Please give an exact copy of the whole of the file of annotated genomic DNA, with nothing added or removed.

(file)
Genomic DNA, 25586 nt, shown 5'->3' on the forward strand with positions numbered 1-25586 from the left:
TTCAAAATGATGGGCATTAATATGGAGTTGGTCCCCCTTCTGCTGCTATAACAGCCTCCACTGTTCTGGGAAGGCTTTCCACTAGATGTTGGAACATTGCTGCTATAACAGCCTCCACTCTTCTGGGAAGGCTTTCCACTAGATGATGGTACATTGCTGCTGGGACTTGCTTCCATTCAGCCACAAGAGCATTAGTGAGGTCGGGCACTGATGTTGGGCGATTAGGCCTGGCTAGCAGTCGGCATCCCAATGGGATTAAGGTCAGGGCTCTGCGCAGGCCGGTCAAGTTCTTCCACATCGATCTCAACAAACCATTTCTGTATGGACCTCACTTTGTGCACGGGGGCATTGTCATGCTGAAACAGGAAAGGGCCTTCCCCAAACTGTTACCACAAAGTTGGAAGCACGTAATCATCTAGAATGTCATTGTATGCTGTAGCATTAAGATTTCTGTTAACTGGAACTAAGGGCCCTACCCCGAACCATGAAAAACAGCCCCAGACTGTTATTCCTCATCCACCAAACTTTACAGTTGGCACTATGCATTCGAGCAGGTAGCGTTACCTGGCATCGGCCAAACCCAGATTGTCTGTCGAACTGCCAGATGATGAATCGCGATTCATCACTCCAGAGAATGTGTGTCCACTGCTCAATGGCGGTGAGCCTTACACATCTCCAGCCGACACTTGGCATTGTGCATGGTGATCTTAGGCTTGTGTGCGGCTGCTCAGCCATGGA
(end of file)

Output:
Genomic DNA, 25586 nt, shown 5'->3' on the forward strand with positions numbered 1-25586 from the left:
TTCAAAATGATGGGCATTAATATGGAGTTGGTCCCCCTTCTGCTGCTATAACAGCCTCCACTGTTCTGGGAAGGCTTTCCACTAGATGTTGGAACATTGCTGCTATAACAGCCTCCACTCTTCTGGGAAGGCTTTCCACTAGATGATGGTACATTGCTGCTGGGACTTGCTTCCATTCAGCCACAAGAGCATTAGTGAGGTCGGGCACTGATGTTGGGCGATTAGGCCTGGCTAGCAGTCGGCATCCCAATGGGATTAAGGTCAGGGCTCTGCGCAGGCCGGTCAAGTTCTTCCACATCGATCTCAACAAACCATTTCTGTATGGACCTCACTTTGTGCACGGGGGCATTGTCATGCTGAAACAGGAAAGGGCCTTCCCCAAACTGTTACCACAAAGTTGGAAGCACGTAATCATCTAGAATGTCATTGTATGCTGTAGCATTAAGATTTCTGTTAACTGGAACTAAGGGCCCTACCCCGAACCATGAAAAACAGCCCCAGACTGTTATTCCTCATCCACCAAACTTTACAGTTGGCACTATGCATTCGAGCAGGTAGCGTTACCTGGCATCGGCCAAACCCAGATTGTCTGTCGAACTGCCAGATGATGAATCGCGATTCATCACTCCAGAGAATGTGTGTCCACTGCTCAATGGCGGTGAGCCTTACACATCTCCAGCCGACACTTGGCATTGTGCATGGTGATCTTAGGCTTGTGTGCGGCTGCTCAGCCATGGA